Regal and Royal Hawaiian Quilts

  • Exhib_slideshow_hawaiian-quilt_2828

    Unidentified maker. "Na Kihapai Nani Lua 'Ole O Edena a Me Elenale (The Beautiful Unequaled Gardens of Eden and Elenale)," Hawai‘i, early 20th century. Cotton, pain weave, applique and quilting. Gift of Estate of Mrs. Charles M. Cooke, 1929 (2828)

  • Exhib_slideshow_hawaiian-quilts_2590

    "Ku‘u Hae Aloha (My Beloved Flag)," unidentified maker, Waimea, Hawai‘i, early 20th century. Cotton, plain weave, applique and quilting. Gift of Mrs. Richard A. Cooke, 1927 (2590)

  • Exhib_slideshow_hawaiian-quilts_2608_1

    "Ka Ua Kani Lehua (The Rain that Rustles Lehua Blossoms," unidentified maker, Hawai‘i, late 19th century. Cotton, plain weave, applique and quilting. Gift of Mr. Damon Giffard, 1959 (2608.1)

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March 01, 2012 - June 17, 2012
Honolulu Academy of Arts / Textile Gallery


Exhibition Overview

Through Hawaiian quilts, we can see a response to a century and a half of adaptation and change. On view will be 11 historic quilts from the museum’s collection in celebration of this Hawaiian textile tradition.

Hawaiian quiltmaking is an art recognized the world over, and the majority of works feature a distinctive, dramatic floral design cut from a single piece of cloth appliquéd and quilted onto a background cloth, also of a solid color. The naming of Hawaiian quilt designs is the originator’s privilege; some are straightforward while others have poetic names that echo Hawaiian legends, as in Ka Ua Kani Lehua (The Rain That Rustles Lehua Blossoms), in reference to the delicate flower sacred to Pele, goddess of fire and the volcano.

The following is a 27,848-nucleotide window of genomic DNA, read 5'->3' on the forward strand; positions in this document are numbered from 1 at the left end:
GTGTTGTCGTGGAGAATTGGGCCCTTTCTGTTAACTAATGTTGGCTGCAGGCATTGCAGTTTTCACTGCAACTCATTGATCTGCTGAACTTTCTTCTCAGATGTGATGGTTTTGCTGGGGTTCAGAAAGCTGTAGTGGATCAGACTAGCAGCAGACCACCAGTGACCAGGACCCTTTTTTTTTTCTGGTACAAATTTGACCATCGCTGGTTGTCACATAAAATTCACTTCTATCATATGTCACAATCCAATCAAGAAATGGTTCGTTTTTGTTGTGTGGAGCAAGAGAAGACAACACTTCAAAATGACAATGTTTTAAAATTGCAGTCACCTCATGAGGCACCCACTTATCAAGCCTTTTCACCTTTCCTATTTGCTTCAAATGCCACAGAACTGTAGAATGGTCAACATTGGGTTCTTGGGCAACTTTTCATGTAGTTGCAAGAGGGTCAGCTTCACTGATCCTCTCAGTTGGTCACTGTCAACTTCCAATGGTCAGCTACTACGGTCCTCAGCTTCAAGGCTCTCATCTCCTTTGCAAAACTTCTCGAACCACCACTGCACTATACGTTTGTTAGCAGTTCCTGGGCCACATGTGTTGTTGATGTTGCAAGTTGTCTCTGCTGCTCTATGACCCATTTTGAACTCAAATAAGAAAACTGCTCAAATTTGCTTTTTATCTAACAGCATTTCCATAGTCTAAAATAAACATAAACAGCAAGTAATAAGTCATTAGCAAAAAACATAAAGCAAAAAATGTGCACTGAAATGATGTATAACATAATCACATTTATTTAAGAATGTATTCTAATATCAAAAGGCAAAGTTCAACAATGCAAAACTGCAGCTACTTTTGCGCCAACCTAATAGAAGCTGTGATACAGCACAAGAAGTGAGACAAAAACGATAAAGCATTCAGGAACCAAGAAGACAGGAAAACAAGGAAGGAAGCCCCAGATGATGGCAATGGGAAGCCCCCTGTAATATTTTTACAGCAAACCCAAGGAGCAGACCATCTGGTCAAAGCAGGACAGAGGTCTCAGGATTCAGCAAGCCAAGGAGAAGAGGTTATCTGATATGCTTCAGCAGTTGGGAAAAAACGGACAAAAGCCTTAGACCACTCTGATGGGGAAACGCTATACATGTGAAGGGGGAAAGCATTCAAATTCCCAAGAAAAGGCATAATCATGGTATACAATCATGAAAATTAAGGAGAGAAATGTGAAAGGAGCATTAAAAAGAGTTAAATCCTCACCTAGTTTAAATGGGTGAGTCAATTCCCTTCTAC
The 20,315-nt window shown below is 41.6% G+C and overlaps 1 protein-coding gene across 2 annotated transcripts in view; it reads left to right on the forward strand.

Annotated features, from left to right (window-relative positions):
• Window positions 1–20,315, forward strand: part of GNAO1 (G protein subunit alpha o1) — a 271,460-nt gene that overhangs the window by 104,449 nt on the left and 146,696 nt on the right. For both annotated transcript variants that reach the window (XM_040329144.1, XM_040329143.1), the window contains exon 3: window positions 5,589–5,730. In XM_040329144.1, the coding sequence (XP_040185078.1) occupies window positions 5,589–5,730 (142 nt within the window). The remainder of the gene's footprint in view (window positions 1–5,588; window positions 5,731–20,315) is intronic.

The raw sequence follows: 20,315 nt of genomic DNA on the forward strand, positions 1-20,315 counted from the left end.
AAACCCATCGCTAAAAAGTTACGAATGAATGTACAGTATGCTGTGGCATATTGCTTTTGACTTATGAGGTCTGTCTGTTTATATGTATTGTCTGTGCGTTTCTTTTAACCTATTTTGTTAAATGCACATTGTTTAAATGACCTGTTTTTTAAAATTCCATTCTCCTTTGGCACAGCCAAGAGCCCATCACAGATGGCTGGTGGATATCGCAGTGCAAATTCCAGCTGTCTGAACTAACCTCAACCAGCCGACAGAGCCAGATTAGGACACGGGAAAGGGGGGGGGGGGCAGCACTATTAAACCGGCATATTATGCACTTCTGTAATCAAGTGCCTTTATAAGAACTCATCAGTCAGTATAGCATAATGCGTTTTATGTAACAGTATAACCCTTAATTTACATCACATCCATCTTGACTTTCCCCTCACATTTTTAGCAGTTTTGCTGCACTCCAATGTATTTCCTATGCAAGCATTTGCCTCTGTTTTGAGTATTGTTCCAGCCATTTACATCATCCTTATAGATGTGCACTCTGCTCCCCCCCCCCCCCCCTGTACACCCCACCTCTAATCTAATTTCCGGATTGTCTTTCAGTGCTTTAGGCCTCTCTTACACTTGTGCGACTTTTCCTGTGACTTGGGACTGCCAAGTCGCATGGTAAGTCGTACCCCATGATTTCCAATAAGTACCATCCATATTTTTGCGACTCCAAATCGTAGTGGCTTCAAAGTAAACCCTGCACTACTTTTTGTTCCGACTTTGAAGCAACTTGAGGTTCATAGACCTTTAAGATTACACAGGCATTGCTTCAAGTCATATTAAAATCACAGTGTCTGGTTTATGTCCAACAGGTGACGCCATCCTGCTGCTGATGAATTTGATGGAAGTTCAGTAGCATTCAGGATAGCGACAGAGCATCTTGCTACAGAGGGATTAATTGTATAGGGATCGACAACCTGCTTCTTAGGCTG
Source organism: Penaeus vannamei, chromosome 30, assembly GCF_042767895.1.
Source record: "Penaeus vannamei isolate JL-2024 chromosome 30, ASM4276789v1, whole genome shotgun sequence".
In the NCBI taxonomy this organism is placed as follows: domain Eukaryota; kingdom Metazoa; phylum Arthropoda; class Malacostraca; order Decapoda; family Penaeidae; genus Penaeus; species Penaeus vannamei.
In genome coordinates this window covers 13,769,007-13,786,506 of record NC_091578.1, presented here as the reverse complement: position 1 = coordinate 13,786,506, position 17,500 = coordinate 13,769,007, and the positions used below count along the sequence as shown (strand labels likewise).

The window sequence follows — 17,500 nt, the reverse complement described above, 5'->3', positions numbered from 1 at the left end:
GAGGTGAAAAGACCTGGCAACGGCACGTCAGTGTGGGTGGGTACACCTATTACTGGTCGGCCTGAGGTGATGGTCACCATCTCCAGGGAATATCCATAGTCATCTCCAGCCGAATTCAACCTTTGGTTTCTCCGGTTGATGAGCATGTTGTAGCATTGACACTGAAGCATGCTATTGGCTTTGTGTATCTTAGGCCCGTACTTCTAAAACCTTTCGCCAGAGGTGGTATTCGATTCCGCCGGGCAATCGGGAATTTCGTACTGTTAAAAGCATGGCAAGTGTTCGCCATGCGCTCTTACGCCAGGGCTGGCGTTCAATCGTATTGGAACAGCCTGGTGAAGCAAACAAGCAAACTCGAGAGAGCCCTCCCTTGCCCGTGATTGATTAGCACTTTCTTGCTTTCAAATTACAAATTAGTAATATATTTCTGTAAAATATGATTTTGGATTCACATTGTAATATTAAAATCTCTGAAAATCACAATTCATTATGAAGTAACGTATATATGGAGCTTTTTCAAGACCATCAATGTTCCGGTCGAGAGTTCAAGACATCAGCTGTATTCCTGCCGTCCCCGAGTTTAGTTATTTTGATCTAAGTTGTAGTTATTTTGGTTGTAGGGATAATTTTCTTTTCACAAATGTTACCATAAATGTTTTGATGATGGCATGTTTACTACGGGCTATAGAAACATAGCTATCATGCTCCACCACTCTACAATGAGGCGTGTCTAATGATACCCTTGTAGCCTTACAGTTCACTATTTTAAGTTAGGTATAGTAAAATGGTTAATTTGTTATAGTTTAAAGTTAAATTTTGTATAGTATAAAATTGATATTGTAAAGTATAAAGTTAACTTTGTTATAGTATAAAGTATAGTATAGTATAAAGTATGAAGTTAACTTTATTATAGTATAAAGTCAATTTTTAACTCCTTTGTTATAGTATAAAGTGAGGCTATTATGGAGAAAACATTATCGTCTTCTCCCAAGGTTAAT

The show also reveals fascinating and important exceptions. Prestigious flag quilts such as Ku’u Hae Aloha (My Beloved Flag), which pay nostalgic homage to the lost Hawaiian Kingdom, stand out in concept and execution. They boldly depict Hawaiian flags and the royal coat-of-arms. Quilt designs also reflect the makers’ aloha for and adoration of their beloved monarchs. Ke Kahi O Ka’iulani (The Comb of Ka’iulani) commemorates Princess Ka‘iulani (1875-1899), who lived in the twilight years of the Hawaiian Kingdom. The compelling Na Kihapai Nani Lua ‘Ole O Edena A Me Elenale (The Beautiful Unequaled Gardens of Eden and of Elenale) features unusual large-scale human images, and other quilts demonstrate imaginative patterns rarely seen in the tradition of Hawaiian quilt making.

This exhibition is supported by the Hawaii Tourism Authority and the City and County of Honolulu.

Hawaiian Quilts: Tradition and Transition catalog is available in the Honolulu Museum of Art Shop and online.